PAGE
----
Unless you’re looking for an encyclopedic plant reference, choosing a guide to South Carolina plants requires that you narrow your focus, so that the information suits your purpose. Even encyclopedic references rarely cover all of the aspects of plant life and the detail of information won’t serve a specialized search for knowledge. Obviously, a planting guide won’t have detailed information on rose horticulture, while a plant guide on companion planting won’t have much on garden design. Let’s take a look at the various types of plant guides and the main purpose each type serves, especially in the environment of South Carolina.
The garden design guide to plants is intended to cover information on the elements of layout, soil conditions, walkways, garden walls and landscaping techniques. This best of this type of guide serves as inspiration, while also apprising you of the pros and cons of different designs and regional considerations, such as drought prone areas and landscaping with native plants. Instead of offering pat solutions and layouts, this type of guide introduces you to a variety of styles, such as the formal English and Japanese styles, versus a cottage or wildflower garden.
By contrast, a field manual teaches you how to identify plants, with detailed information on every part of the plant, including color and size of leaves, distinguishing characteristics and seasonal changes, blooms and fruits. There are subsets of this type of guide to plants, which focus on particular types of plants, such as grasses, trees and flowers. This is a great help to the plant buff an nature walker.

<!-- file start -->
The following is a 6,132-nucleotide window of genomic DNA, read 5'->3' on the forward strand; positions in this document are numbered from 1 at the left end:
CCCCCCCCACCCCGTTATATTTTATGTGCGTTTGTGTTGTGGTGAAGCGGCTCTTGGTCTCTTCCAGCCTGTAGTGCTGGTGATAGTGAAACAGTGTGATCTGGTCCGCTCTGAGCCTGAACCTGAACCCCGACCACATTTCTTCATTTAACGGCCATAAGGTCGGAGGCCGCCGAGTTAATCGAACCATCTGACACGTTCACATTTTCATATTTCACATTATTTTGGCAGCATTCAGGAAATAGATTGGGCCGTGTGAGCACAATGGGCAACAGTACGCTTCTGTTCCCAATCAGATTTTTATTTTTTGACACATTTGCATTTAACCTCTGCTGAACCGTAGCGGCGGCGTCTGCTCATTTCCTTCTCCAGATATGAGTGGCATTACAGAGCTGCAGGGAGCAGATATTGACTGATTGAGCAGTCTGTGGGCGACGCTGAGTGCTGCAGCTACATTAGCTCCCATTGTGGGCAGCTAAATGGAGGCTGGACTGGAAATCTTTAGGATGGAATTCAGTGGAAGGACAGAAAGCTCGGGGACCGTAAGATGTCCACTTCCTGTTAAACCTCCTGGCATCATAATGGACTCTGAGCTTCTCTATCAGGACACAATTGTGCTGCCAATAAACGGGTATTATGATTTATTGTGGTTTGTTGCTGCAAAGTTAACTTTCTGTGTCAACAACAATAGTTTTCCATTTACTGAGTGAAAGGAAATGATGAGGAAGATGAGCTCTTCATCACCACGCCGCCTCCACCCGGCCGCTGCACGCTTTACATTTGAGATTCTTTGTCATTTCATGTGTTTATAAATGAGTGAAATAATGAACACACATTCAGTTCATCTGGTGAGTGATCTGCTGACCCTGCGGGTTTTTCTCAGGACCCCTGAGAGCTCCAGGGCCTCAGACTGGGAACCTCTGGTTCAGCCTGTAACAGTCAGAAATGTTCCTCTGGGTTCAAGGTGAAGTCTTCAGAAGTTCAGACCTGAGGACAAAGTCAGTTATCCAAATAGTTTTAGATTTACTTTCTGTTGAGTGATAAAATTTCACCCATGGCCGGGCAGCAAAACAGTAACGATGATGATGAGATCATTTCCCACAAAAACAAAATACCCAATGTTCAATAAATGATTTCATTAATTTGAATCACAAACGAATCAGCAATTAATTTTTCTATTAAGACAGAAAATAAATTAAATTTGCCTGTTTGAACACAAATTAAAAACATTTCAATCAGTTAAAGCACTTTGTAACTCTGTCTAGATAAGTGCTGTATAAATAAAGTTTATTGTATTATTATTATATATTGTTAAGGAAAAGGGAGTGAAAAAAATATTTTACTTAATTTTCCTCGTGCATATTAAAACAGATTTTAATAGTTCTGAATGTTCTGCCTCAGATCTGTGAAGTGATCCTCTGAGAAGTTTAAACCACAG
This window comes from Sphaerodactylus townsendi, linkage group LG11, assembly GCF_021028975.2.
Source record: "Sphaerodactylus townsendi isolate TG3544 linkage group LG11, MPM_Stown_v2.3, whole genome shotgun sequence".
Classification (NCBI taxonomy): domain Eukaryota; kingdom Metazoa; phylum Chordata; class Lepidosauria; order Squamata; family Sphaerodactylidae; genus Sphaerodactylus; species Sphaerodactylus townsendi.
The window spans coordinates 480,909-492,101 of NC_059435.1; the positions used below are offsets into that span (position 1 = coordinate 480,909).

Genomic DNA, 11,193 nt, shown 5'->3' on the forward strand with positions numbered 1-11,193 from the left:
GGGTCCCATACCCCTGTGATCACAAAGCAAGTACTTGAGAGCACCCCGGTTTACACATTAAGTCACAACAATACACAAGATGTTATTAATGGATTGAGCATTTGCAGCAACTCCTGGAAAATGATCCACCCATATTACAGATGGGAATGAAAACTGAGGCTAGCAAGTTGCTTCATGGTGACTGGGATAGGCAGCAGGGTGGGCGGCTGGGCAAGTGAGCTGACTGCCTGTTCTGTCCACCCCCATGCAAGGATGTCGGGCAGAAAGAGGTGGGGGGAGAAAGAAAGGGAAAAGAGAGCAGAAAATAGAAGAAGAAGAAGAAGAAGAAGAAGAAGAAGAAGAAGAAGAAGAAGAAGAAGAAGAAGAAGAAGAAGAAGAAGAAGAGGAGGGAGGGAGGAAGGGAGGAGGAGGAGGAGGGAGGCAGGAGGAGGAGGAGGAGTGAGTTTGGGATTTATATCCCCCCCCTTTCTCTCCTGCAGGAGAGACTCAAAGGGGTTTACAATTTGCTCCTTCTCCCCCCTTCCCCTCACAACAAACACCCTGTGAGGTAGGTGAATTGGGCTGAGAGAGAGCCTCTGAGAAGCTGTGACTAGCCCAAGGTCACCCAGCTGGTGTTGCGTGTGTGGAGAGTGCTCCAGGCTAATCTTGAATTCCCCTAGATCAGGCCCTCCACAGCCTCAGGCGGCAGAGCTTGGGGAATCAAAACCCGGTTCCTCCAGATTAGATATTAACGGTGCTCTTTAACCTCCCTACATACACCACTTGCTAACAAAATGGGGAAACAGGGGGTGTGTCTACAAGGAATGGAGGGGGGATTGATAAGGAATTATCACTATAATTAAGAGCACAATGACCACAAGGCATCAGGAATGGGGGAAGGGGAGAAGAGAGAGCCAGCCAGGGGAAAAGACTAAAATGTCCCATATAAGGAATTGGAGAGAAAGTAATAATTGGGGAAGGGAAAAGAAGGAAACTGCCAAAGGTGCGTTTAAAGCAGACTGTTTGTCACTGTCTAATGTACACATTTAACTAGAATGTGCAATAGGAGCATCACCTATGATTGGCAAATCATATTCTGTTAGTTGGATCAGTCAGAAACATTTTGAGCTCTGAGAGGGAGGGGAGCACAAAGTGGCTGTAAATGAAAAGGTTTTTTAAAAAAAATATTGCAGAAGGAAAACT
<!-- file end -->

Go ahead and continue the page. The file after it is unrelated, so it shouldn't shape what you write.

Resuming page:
If your interest is in growing roses, grafting fruit trees or creating hybrids that will trive in Mt Pleasant, Columbia, or any other hotter area of South Carolina, look for a horticultural guide to hot weather plants. Again, you’ll find subsets of specialized horticultural information ranging from raising orchids to cultivating heirloom vegetables. A horticultural guide gets you on your way to expertise in cultivating specific species and plant groups.
Medicinal plant guides make for fascinating reading and education in plants which offer remedies to human and animal conditions. Like a field manual, this type of guide gives detailed information on the physical characteristics, growth habits, flower and fruits, although a bit less extensively. The main focus is on how the plant may be used as a medicine, which parts of the plant are used and how it is prepared.
Books on companion planting teach you how specific plants prosper or fail as neighbors, as well as listing plants which serve to deter SC predators, or attract beneficial insects, birds and bees. For example, squill as an edging in the vegetable garden deters moles and gophers, while gladiolas planted within 100 feet of your tomatoes spells tomato disaster.
A general planting guide highlights seasonal considerations, usually categorized by growing zones in the Southeast.
Any guide to plants offers a wealth of information to the reader. Start with your subject of fascination. You may end up with a library that grows, along with your South Carolina gardening interests.